Dred Scott Decision
Scott versus Emerson
Dred Scott Decision was an important ruling by the Supreme Court of the United States on the issue of slavery. The decision, which was made in 1857, declared that no black -- free or slave -- could claim United States citizenship. It also stated that Congress could not prohibit slavery in United States territories.
The ruling aroused angry resentment in the North and led the nation a step closer to civil war. It also influenced the introduction and passage of the 14th Amendment to the U.S. Constitution after the Civil War (1861-1865). The amendment, adopted in 1868, extended citizenship to former slaves and gave them full civil rights.
The background of the case. Dred Scott was the slave of a U.S. Army surgeon, John Emerson of Missouri, a state that permitted slavery. In 1834, Scott went with Emerson to live in Illinois, which prohibited slavery. They later lived in the Wisconsin Territory, where slavery was forbidden by the Missouri Compromise. In 1838, Scott returned to Missouri with Emerson. Emerson died there in 1843, and three years later Scott sued the surgeon's widow for his freedom.
Scott based his suit on the argument that his former residence in a free state and a free territory -- Illinois and Wisconsin -- made him a free man. A state circuit court ruled in Scott's favor, but the Missouri Supreme Court later reversed the decision. Meanwhile, Scott had become legally regarded as the property of John F. A. Sanford (spelled Sandford in the U.S. Supreme Court records) of New York. Because Sanford did not live in Missouri, Scott's lawyers were able to transfer the case to a federal court. This court ruled against Scott, and his lawyers then took the case to the Supreme Court.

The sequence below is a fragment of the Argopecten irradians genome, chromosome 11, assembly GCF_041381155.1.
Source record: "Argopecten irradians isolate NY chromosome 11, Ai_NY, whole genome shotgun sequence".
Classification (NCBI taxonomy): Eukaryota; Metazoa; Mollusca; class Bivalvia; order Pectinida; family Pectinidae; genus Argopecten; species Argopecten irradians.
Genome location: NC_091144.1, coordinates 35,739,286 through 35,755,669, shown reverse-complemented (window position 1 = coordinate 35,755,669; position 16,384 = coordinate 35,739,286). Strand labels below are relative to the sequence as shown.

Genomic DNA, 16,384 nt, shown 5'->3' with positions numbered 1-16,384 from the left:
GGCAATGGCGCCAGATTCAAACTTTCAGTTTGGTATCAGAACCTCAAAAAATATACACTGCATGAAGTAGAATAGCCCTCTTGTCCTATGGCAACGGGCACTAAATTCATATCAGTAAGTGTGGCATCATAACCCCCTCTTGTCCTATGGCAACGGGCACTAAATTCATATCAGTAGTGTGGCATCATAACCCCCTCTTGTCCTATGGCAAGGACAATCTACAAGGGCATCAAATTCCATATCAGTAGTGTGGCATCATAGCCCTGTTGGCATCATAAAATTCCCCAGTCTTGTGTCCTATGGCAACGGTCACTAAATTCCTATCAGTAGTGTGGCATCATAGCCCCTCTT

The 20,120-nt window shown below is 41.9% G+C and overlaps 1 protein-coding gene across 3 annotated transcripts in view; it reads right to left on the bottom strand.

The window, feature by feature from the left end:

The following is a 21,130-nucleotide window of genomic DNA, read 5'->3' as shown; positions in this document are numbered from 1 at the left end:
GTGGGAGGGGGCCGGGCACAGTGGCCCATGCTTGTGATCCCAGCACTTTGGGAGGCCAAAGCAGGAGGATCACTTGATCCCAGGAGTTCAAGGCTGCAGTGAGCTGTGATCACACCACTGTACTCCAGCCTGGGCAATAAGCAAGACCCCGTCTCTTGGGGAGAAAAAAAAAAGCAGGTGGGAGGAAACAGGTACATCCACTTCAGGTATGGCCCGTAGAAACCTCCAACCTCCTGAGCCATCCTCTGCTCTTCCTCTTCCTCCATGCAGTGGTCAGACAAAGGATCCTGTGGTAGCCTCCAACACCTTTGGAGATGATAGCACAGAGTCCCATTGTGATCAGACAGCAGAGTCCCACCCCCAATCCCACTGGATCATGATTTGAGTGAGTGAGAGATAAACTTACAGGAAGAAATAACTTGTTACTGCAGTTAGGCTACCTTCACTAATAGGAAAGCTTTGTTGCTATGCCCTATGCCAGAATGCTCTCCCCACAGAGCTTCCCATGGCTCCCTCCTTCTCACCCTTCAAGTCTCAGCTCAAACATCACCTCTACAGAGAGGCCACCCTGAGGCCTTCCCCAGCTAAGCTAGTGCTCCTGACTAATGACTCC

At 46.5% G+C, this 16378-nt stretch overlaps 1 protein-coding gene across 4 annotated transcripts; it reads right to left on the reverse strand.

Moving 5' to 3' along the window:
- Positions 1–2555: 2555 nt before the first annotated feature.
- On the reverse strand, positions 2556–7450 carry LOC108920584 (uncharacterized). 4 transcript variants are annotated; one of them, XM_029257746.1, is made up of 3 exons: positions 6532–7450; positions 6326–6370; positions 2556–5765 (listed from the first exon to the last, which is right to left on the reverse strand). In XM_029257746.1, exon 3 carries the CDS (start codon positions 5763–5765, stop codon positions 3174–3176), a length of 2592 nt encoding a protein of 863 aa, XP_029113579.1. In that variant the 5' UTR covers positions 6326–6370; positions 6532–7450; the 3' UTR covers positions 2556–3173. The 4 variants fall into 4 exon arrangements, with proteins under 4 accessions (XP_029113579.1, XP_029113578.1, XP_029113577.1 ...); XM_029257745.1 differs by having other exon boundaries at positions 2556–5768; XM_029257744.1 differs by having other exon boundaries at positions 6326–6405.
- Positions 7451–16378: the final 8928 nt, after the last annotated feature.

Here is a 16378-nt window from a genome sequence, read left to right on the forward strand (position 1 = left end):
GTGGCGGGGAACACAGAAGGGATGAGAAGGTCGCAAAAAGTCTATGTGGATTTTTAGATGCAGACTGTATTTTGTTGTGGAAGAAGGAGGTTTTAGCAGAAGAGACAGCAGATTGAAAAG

The Supreme Court ruling. By a majority of 7 to 2, the Supreme Court ruled that Scott could not bring a suit in a federal court. Chief Justice Roger B. Taney, speaking for the majority, declared that Scott could not do so because blacks were not U.S. citizens.
The court could have simply dismissed the case after ruling on Scott's citizenship. But there was a growing national desire for a ruling on the constitutionality of such laws as the Missouri Compromise. Therefore, the court discussed this issue as part of its decision in the Dred Scott case. By a smaller majority, it ruled that the Missouri Compromise, which had been repealed in 1854, was unconstitutional. Taney argued that because slaves were property, Congress could not forbid slavery in the territories without violating a slaveowner's constitutional right to own property.
Dred Scott himself was sold shortly afterward. His new owner gave him his freedom two months after the Supreme Court decision.
Contributor: Stanley I. Kutler, Ph.D., E. Gordon Fox Prof. of American Institutions, Univ. of Wisconsin, Madison.
Ehrlich, Walter. They Have No Rights: Dred Scott's Struggle for Freedom. Greenwood, 1979.
Fehrenbacher, Don E. The Dred Scott Case: Its Significance in American Law and Politics. Oxford, 1978.
SOURCE: IBM 1999 WORLD BOOK
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